A lot has changed since the band first formed in Alberta. Kroeger said the din of social media he’s exposed to is overwhelming. “Your phone is constantly vibrating with updates from, you know, other people’s tweets and everything else. ... And everything that’s getting released on iTunes ... trying to keep up with all that is very difficult. So thankfully we don’t have to worry about that too much. We’ve got other people to worry about that.”
Kroeger said he mourns the days when instant information about your favorite band wasn’t always available. He recalls when the only news came from a monthly music magazine.
“You’d read what was going on with Guns N’ Roses or you’d read what was going on with Metallica. And it was like, ‘Oh, my god, I cannot wait to see this band play when they come to town. And I cannot wait to get their next record.’ I think a little bit of that is dead now. And it’s kind of a shame.”
Another change for the band is collaborating with others to make music.
“Just getting in the room with anyone from Santana to Daughtry to all the people down in Nashville, to even most recently Avril Lavigne, we’ve been writing together in L.A. You always learn something new because nobody approaches it the same way. Everybody tries to tackle the demon differently. ... “Lullaby” definitely was given birth in Nashville,” Peake said.
Asked if he thought Nickelback would ever be inducted into the Rock and Roll Hall of Fame, Kroeger, in a nod to the criticism that the band is formulaic and derivative, joked, “Well, we may be dead by then, but I think the Rock and Roll Hall of Fame will probably show up the same time as our first Grammy. And the only Grammy that we would ever win would be Lifetime Achievement Award – thanks for sticking around longer than anyone else.”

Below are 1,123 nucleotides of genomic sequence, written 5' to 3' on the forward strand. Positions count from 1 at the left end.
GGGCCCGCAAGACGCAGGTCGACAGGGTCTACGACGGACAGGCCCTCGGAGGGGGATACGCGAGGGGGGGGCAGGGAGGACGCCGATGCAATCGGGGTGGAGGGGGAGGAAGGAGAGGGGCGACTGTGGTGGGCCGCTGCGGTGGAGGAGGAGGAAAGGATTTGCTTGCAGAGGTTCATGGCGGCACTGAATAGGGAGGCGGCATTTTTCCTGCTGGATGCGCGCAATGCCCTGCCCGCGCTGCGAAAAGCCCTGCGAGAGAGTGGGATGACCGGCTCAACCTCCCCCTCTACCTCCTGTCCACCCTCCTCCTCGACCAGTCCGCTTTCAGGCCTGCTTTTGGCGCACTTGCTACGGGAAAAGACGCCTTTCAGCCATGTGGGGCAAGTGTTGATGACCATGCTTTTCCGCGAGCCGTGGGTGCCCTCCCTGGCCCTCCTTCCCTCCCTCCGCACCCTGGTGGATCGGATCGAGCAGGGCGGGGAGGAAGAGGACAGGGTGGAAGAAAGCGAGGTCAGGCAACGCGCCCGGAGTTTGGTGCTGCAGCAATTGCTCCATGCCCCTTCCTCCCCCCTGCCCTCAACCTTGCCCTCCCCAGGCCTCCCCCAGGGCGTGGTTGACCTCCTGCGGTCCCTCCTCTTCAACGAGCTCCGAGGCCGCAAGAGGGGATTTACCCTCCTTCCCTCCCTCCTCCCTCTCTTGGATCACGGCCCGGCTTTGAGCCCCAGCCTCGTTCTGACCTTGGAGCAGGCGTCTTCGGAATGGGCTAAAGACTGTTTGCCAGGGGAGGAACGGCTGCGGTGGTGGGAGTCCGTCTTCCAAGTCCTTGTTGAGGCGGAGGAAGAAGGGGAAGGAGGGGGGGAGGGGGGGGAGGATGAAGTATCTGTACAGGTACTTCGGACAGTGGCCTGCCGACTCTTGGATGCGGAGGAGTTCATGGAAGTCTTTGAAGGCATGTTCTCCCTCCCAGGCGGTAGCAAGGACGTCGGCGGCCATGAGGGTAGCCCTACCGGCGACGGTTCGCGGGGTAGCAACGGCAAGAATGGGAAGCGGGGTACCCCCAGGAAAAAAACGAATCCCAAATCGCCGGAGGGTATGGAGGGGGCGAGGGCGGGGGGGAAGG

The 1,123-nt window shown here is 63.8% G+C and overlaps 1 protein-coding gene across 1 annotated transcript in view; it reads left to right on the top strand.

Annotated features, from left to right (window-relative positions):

And what does the band think of Axl Rose’s recent refusal to be inducted into the Hall? Kroeger said, “It’s an absolute shame when bands have to break up and they can’t see eye to eye on things. But when you look back on someone’s music and you want to celebrate it, (Rose’s refusal is) just silly. I mean I find that incredibly self-centered.”
Nickelback hasn’t been without its own controversy recently. When the NFL announced the band was going to perform at last year’s Thanksgiving Classic game in Detroit, a backlash occurred. A petition was circulated to remove the band from the show. About 50,000 signatures were gathered from people either upset about a Canadian band playing on an American holiday or because they just didn’t like the group.
“The NFL was calling us twice a day going, ‘Oh, my God, we’re so happy. The viewership just went up by 15 million,’ ” Kroeger said and added, “We did see this ... huge rallying of the fans. ... We’re like, ‘Hey, hey, it’s OK. We don’t care. We don’t care.’ ”
“That’s a war you’re never going to win. It’s like having a war on jealousy. You’re never going to win that. ... It makes me a little uncomfortable, but it’s obviously flattering that we’ve got people that are willing to stick their neck out for you. So that’s cool,” Peake said.
The group went ahead with the halftime show and spectators ended up being more upset about the Detroit Lions’ loss to the Green Bay Packers.
Playing with: Bush, Seether and My Darkest Days
When: 6 p.m. Saturday
Where: Tacoma Dome